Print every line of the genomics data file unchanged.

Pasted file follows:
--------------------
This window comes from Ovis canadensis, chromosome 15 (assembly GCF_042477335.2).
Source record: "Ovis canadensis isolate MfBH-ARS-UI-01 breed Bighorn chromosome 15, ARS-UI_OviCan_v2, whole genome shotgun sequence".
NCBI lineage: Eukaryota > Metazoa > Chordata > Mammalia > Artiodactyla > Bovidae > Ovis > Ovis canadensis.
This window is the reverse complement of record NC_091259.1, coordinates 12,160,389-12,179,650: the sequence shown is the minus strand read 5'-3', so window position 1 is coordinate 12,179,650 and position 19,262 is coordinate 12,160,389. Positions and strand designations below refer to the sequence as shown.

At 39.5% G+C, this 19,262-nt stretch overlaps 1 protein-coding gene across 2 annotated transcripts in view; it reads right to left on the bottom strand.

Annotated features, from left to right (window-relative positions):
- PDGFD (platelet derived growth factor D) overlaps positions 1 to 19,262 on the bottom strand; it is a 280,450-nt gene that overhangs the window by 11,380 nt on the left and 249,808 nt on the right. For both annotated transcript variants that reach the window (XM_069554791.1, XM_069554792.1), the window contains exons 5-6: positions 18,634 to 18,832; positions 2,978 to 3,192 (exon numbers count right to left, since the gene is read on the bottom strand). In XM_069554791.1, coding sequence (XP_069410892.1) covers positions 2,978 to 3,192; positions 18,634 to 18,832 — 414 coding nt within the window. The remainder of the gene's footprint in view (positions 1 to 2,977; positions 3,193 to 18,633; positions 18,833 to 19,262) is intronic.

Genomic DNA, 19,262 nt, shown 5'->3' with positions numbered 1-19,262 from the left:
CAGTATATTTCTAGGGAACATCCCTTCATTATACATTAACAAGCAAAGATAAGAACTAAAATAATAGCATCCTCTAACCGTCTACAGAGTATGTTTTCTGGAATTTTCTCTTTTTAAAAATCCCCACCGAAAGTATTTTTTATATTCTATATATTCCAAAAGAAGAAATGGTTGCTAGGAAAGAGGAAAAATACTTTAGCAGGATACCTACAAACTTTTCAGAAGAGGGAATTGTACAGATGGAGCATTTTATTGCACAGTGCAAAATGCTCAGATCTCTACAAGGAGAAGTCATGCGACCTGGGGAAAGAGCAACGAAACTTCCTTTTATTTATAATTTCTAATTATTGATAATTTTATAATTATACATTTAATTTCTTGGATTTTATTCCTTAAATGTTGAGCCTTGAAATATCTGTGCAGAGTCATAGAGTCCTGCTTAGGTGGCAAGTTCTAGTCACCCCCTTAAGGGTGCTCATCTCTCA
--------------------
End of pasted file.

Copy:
This window comes from Ovis canadensis, chromosome 15 (assembly GCF_042477335.2).
Source record: "Ovis canadensis isolate MfBH-ARS-UI-01 breed Bighorn chromosome 15, ARS-UI_OviCan_v2, whole genome shotgun sequence".
NCBI lineage: Eukaryota > Metazoa > Chordata > Mammalia > Artiodactyla > Bovidae > Ovis > Ovis canadensis.
This window is the reverse complement of record NC_091259.1, coordinates 12,160,389-12,179,650: the sequence shown is the minus strand read 5'-3', so window position 1 is coordinate 12,179,650 and position 19,262 is coordinate 12,160,389. Positions and strand designations below refer to the sequence as shown.

At 39.5% G+C, this 19,262-nt stretch overlaps 1 protein-coding gene across 2 annotated transcripts in view; it reads right to left on the bottom strand.

Annotated features, from left to right (window-relative positions):
- PDGFD (platelet derived growth factor D) overlaps positions 1 to 19,262 on the bottom strand; it is a 280,450-nt gene that overhangs the window by 11,380 nt on the left and 249,808 nt on the right. For both annotated transcript variants that reach the window (XM_069554791.1, XM_069554792.1), the window contains exons 5-6: positions 18,634 to 18,832; positions 2,978 to 3,192 (exon numbers count right to left, since the gene is read on the bottom strand). In XM_069554791.1, coding sequence (XP_069410892.1) covers positions 2,978 to 3,192; positions 18,634 to 18,832 — 414 coding nt within the window. The remainder of the gene's footprint in view (positions 1 to 2,977; positions 3,193 to 18,633; positions 18,833 to 19,262) is intronic.

Genomic DNA, 19,262 nt, shown 5'->3' with positions numbered 1-19,262 from the left:
CAGTATATTTCTAGGGAACATCCCTTCATTATACATTAACAAGCAAAGATAAGAACTAAAATAATAGCATCCTCTAACCGTCTACAGAGTATGTTTTCTGGAATTTTCTCTTTTTAAAAATCCCCACCGAAAGTATTTTTTATATTCTATATATTCCAAAAGAAGAAATGGTTGCTAGGAAAGAGGAAAAATACTTTAGCAGGATACCTACAAACTTTTCAGAAGAGGGAATTGTACAGATGGAGCATTTTATTGCACAGTGCAAAATGCTCAGATCTCTACAAGGAGAAGTCATGCGACCTGGGGAAAGAGCAACGAAACTTCCTTTTATTTATAATTTCTAATTATTGATAATTTTATAATTATACATTTAATTTCTTGGATTTTATTCCTTAAATGTTGAGCCTTGAAATATCTGTGCAGAGTCATAGAGTCCTGCTTAGGTGGCAAGTTCTAGTCACCCCCTTAAGGGTGCTCATCTCTCA